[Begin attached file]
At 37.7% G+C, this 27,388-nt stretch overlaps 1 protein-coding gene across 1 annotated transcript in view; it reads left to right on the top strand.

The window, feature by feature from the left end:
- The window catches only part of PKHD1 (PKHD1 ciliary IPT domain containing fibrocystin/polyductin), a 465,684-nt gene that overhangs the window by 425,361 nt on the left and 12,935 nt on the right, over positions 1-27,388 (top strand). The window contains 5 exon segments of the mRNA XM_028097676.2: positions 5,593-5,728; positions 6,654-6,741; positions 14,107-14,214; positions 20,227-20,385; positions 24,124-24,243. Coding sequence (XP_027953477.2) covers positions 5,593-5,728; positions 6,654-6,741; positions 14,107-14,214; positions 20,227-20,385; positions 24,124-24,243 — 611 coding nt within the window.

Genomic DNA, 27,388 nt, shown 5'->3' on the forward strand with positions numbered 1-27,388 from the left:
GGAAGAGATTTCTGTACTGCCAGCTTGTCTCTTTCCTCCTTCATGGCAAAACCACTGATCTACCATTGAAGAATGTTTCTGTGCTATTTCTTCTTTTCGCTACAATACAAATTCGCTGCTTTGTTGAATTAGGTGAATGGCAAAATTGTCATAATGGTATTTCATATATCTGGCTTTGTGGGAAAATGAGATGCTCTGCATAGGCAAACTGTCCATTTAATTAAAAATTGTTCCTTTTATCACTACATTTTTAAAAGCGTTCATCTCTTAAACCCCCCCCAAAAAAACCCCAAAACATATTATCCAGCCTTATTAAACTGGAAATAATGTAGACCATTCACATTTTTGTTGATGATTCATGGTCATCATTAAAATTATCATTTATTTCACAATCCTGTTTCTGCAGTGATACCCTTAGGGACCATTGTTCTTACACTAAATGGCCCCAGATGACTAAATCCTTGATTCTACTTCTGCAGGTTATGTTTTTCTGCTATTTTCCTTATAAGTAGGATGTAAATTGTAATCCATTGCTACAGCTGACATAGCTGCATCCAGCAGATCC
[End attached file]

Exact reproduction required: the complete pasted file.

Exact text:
At 37.7% G+C, this 27,388-nt stretch overlaps 1 protein-coding gene across 1 annotated transcript in view; it reads left to right on the top strand.

The window, feature by feature from the left end:
- The window catches only part of PKHD1 (PKHD1 ciliary IPT domain containing fibrocystin/polyductin), a 465,684-nt gene that overhangs the window by 425,361 nt on the left and 12,935 nt on the right, over positions 1-27,388 (top strand). The window contains 5 exon segments of the mRNA XM_028097676.2: positions 5,593-5,728; positions 6,654-6,741; positions 14,107-14,214; positions 20,227-20,385; positions 24,124-24,243. Coding sequence (XP_027953477.2) covers positions 5,593-5,728; positions 6,654-6,741; positions 14,107-14,214; positions 20,227-20,385; positions 24,124-24,243 — 611 coding nt within the window.

Genomic DNA, 27,388 nt, shown 5'->3' on the forward strand with positions numbered 1-27,388 from the left:
GGAAGAGATTTCTGTACTGCCAGCTTGTCTCTTTCCTCCTTCATGGCAAAACCACTGATCTACCATTGAAGAATGTTTCTGTGCTATTTCTTCTTTTCGCTACAATACAAATTCGCTGCTTTGTTGAATTAGGTGAATGGCAAAATTGTCATAATGGTATTTCATATATCTGGCTTTGTGGGAAAATGAGATGCTCTGCATAGGCAAACTGTCCATTTAATTAAAAATTGTTCCTTTTATCACTACATTTTTAAAAGCGTTCATCTCTTAAACCCCCCCCAAAAAAACCCCAAAACATATTATCCAGCCTTATTAAACTGGAAATAATGTAGACCATTCACATTTTTGTTGATGATTCATGGTCATCATTAAAATTATCATTTATTTCACAATCCTGTTTCTGCAGTGATACCCTTAGGGACCATTGTTCTTACACTAAATGGCCCCAGATGACTAAATCCTTGATTCTACTTCTGCAGGTTATGTTTTTCTGCTATTTTCCTTATAAGTAGGATGTAAATTGTAATCCATTGCTACAGCTGACATAGCTGCATCCAGCAGATCC